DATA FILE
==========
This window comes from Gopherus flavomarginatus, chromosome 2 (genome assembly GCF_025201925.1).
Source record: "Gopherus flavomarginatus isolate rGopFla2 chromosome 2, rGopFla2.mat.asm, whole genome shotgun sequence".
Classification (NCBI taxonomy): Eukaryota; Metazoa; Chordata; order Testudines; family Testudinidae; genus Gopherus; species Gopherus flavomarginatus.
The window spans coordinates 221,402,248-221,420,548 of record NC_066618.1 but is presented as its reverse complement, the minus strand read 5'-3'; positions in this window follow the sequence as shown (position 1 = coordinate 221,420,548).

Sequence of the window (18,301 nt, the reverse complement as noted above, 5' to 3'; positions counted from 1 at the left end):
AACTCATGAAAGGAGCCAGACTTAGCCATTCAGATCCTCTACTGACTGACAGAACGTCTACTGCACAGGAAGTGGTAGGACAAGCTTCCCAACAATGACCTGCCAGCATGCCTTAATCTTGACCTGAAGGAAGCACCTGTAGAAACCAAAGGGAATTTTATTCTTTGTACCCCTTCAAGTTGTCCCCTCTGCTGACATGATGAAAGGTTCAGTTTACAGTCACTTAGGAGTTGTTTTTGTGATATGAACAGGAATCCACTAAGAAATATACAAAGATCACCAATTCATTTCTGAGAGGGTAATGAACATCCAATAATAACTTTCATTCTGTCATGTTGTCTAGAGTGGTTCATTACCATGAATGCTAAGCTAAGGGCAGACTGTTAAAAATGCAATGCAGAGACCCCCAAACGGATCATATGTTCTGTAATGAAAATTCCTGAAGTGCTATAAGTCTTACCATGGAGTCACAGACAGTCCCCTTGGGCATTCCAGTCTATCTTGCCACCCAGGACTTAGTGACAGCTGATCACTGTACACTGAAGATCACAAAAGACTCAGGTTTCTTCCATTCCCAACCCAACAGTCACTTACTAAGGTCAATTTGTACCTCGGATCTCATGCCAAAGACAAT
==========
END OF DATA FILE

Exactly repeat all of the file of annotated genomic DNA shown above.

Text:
This window comes from Gopherus flavomarginatus, chromosome 2 (genome assembly GCF_025201925.1).
Source record: "Gopherus flavomarginatus isolate rGopFla2 chromosome 2, rGopFla2.mat.asm, whole genome shotgun sequence".
Classification (NCBI taxonomy): Eukaryota; Metazoa; Chordata; order Testudines; family Testudinidae; genus Gopherus; species Gopherus flavomarginatus.
The window spans coordinates 221,402,248-221,420,548 of record NC_066618.1 but is presented as its reverse complement, the minus strand read 5'-3'; positions in this window follow the sequence as shown (position 1 = coordinate 221,420,548).

Sequence of the window (18,301 nt, the reverse complement as noted above, 5' to 3'; positions counted from 1 at the left end):
AACTCATGAAAGGAGCCAGACTTAGCCATTCAGATCCTCTACTGACTGACAGAACGTCTACTGCACAGGAAGTGGTAGGACAAGCTTCCCAACAATGACCTGCCAGCATGCCTTAATCTTGACCTGAAGGAAGCACCTGTAGAAACCAAAGGGAATTTTATTCTTTGTACCCCTTCAAGTTGTCCCCTCTGCTGACATGATGAAAGGTTCAGTTTACAGTCACTTAGGAGTTGTTTTTGTGATATGAACAGGAATCCACTAAGAAATATACAAAGATCACCAATTCATTTCTGAGAGGGTAATGAACATCCAATAATAACTTTCATTCTGTCATGTTGTCTAGAGTGGTTCATTACCATGAATGCTAAGCTAAGGGCAGACTGTTAAAAATGCAATGCAGAGACCCCCAAACGGATCATATGTTCTGTAATGAAAATTCCTGAAGTGCTATAAGTCTTACCATGGAGTCACAGACAGTCCCCTTGGGCATTCCAGTCTATCTTGCCACCCAGGACTTAGTGACAGCTGATCACTGTACACTGAAGATCACAAAAGACTCAGGTTTCTTCCATTCCCAACCCAACAGTCACTTACTAAGGTCAATTTGTACCTCGGATCTCATGCCAAAGACAAT